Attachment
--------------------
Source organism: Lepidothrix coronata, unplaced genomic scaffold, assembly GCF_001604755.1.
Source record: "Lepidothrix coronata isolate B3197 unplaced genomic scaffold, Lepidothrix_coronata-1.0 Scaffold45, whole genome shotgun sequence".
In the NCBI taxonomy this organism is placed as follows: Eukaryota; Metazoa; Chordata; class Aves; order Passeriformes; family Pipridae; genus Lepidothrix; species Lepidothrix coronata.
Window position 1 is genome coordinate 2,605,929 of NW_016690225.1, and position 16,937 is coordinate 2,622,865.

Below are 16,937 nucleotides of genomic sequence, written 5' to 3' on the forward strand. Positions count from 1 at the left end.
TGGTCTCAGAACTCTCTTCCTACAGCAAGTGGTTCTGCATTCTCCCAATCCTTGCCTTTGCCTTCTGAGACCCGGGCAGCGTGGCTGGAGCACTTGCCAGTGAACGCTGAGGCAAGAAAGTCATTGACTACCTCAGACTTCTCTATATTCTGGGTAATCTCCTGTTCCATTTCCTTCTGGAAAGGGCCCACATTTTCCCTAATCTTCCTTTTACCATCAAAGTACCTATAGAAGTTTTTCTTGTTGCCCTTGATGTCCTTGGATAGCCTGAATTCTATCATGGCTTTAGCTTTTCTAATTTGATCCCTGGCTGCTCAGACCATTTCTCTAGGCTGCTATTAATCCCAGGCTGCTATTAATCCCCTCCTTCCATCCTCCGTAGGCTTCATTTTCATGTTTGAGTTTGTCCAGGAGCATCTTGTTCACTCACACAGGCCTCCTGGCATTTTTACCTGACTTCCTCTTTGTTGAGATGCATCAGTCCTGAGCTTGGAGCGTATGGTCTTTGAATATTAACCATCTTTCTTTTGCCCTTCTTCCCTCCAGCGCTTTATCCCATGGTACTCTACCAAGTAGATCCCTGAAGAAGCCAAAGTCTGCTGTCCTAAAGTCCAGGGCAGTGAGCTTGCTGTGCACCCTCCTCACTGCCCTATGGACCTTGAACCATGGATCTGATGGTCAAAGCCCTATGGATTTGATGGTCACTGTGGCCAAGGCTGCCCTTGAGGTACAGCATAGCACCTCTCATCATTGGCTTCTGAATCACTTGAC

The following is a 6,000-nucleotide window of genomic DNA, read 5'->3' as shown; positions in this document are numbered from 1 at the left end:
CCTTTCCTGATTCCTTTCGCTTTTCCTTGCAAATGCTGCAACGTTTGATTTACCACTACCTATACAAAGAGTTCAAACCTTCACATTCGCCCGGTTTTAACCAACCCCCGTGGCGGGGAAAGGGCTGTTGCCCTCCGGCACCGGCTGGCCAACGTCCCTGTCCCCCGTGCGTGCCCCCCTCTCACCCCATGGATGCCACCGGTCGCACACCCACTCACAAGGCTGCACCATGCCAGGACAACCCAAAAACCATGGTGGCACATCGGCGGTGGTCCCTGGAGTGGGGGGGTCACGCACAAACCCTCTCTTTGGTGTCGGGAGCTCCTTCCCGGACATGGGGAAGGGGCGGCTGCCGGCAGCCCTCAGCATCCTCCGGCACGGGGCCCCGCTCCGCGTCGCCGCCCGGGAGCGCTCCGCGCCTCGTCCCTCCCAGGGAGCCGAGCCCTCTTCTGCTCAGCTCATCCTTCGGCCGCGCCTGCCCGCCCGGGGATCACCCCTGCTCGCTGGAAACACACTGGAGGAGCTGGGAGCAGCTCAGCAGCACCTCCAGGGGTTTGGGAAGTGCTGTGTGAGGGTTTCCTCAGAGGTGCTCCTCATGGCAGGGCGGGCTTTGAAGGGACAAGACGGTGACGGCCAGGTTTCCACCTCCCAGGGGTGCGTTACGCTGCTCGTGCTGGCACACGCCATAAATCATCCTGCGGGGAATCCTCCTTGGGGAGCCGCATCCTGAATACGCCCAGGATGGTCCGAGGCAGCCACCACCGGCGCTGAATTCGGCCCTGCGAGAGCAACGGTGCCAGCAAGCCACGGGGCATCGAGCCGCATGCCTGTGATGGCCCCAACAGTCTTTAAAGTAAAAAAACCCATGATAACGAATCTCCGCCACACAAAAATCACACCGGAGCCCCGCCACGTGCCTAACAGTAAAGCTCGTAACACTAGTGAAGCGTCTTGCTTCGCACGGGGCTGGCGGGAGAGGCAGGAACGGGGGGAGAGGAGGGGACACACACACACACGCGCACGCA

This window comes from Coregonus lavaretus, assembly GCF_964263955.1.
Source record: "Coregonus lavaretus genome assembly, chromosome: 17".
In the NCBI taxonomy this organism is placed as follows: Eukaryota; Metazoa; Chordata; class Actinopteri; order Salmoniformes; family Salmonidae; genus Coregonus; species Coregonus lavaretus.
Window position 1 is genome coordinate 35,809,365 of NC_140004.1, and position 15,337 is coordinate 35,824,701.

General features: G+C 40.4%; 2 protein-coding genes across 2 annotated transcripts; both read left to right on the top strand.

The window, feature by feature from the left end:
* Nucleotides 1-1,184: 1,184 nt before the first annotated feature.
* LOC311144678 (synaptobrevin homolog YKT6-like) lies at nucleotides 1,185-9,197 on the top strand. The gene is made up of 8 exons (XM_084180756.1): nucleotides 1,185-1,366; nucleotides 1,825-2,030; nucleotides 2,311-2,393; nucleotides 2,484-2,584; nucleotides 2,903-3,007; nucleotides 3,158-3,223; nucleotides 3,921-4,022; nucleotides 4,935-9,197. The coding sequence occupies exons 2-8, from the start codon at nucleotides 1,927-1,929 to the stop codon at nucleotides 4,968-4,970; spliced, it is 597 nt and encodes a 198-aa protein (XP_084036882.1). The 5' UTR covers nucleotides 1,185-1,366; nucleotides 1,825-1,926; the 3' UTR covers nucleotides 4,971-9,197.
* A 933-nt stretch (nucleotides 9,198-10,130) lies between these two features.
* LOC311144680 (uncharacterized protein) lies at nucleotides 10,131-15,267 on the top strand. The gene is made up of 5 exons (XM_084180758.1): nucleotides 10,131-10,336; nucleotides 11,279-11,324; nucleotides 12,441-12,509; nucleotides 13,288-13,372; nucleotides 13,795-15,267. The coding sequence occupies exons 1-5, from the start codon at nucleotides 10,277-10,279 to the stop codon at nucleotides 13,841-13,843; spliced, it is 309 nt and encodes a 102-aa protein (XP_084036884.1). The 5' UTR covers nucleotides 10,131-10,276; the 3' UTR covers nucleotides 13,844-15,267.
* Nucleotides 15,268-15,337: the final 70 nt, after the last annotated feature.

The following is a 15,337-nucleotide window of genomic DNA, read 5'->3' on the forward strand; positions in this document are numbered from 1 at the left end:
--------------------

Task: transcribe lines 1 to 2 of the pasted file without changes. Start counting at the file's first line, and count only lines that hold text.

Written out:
Source organism: Lepidothrix coronata, unplaced genomic scaffold, assembly GCF_001604755.1.
Source record: "Lepidothrix coronata isolate B3197 unplaced genomic scaffold, Lepidothrix_coronata-1.0 Scaffold45, whole genome shotgun sequence".